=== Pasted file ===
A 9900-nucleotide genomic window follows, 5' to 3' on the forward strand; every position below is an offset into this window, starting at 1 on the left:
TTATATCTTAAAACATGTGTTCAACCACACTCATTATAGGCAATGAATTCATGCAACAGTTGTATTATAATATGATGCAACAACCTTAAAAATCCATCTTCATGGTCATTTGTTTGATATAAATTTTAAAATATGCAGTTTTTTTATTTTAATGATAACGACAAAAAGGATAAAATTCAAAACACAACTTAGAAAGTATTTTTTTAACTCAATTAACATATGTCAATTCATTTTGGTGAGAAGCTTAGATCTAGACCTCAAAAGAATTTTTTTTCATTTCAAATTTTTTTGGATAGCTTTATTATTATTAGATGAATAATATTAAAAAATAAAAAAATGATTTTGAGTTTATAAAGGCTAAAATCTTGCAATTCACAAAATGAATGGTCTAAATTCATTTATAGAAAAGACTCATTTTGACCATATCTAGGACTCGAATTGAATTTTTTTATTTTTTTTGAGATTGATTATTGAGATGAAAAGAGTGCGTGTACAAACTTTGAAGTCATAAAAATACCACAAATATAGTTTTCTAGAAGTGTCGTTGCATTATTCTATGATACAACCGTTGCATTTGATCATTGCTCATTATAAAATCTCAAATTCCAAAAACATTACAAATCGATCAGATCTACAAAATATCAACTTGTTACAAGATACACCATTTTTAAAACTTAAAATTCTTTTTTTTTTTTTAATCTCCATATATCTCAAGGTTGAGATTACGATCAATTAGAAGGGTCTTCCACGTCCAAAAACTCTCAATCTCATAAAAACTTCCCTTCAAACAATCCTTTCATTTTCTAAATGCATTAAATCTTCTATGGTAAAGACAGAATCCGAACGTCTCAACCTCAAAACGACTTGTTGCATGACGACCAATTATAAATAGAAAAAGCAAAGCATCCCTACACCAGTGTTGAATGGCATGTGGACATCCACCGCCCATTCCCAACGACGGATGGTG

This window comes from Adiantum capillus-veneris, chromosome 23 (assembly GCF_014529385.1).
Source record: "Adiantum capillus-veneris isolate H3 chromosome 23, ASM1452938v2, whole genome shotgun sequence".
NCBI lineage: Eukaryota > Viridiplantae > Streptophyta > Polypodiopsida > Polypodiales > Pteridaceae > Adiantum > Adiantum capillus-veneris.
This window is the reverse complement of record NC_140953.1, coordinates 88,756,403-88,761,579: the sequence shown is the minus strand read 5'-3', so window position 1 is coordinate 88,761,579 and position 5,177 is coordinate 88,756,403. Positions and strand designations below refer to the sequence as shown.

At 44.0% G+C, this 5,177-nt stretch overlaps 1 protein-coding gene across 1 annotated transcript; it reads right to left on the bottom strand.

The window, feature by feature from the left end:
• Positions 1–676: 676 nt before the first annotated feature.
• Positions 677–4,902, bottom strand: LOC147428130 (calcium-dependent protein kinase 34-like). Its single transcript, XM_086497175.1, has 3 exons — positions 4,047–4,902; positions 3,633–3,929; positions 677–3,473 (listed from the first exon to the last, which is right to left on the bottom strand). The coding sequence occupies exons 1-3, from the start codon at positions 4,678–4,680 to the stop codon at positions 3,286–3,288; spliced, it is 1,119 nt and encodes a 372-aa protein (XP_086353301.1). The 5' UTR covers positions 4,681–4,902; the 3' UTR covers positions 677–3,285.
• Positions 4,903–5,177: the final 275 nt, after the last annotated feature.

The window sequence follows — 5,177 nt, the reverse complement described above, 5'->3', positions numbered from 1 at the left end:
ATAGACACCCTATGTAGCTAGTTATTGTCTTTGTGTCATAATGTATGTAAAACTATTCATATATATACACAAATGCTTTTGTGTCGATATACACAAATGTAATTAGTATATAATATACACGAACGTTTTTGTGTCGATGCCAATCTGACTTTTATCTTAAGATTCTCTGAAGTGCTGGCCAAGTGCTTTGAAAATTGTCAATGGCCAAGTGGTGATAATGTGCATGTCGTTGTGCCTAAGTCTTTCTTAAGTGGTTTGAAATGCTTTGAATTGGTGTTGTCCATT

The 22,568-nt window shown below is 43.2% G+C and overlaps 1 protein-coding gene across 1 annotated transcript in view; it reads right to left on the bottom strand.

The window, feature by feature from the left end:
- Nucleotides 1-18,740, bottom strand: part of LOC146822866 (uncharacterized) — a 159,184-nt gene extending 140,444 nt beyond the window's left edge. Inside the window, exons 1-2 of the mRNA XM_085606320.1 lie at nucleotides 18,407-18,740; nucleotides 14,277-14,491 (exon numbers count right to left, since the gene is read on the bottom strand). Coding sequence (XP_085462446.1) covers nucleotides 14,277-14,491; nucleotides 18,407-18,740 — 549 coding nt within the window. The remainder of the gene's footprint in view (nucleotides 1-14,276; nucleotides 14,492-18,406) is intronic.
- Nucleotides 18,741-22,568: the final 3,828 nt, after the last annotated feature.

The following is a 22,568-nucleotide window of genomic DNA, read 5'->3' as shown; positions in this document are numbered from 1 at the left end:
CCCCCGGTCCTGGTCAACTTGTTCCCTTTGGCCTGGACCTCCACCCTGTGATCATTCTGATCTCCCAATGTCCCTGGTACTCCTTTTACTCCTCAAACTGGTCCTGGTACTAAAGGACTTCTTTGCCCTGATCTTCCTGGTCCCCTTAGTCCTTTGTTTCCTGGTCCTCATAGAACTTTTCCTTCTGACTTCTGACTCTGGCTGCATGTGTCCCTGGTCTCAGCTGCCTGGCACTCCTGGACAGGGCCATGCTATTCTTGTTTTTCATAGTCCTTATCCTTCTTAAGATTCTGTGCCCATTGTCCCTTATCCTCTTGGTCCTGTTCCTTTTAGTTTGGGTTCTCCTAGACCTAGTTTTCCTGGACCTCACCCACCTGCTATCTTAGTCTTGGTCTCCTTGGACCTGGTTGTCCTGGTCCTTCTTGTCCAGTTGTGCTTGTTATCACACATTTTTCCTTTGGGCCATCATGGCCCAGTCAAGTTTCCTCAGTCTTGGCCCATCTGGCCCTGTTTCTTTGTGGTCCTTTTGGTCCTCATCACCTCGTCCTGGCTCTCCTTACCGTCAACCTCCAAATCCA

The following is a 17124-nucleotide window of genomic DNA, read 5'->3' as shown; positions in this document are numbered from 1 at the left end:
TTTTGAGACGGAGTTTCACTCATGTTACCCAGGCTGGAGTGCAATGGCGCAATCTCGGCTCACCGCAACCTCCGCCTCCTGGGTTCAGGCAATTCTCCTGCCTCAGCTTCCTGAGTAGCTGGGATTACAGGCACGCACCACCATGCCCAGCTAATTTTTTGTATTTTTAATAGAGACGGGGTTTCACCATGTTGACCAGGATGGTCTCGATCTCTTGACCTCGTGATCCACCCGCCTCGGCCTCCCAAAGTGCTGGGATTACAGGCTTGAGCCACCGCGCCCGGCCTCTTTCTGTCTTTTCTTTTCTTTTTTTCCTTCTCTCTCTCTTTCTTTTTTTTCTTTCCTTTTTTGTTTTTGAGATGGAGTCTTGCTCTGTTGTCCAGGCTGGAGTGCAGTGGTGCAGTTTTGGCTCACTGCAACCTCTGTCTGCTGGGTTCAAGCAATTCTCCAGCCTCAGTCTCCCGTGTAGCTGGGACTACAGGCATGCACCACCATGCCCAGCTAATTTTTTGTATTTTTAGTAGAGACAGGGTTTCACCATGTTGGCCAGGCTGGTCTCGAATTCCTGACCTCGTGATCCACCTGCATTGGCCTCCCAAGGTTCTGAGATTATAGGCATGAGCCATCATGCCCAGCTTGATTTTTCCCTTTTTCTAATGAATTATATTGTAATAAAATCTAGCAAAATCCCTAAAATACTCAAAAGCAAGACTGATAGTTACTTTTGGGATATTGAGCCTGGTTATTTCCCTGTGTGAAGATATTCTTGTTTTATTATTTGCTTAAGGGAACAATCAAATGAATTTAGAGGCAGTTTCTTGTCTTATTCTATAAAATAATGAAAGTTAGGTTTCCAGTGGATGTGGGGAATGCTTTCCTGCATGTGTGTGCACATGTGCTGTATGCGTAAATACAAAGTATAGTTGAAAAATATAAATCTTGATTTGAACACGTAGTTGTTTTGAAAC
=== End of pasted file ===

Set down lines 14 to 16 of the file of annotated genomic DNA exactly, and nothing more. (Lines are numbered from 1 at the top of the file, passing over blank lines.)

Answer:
The 22,568-nt window shown below is 43.2% G+C and overlaps 1 protein-coding gene across 1 annotated transcript in view; it reads right to left on the bottom strand.

The window, feature by feature from the left end:
- Nucleotides 1-18,740, bottom strand: part of LOC146822866 (uncharacterized) — a 159,184-nt gene extending 140,444 nt beyond the window's left edge. Inside the window, exons 1-2 of the mRNA XM_085606320.1 lie at nucleotides 18,407-18,740; nucleotides 14,277-14,491 (exon numbers count right to left, since the gene is read on the bottom strand). Coding sequence (XP_085462446.1) covers nucleotides 14,277-14,491; nucleotides 18,407-18,740 — 549 coding nt within the window. The remainder of the gene's footprint in view (nucleotides 1-14,276; nucleotides 14,492-18,406) is intronic.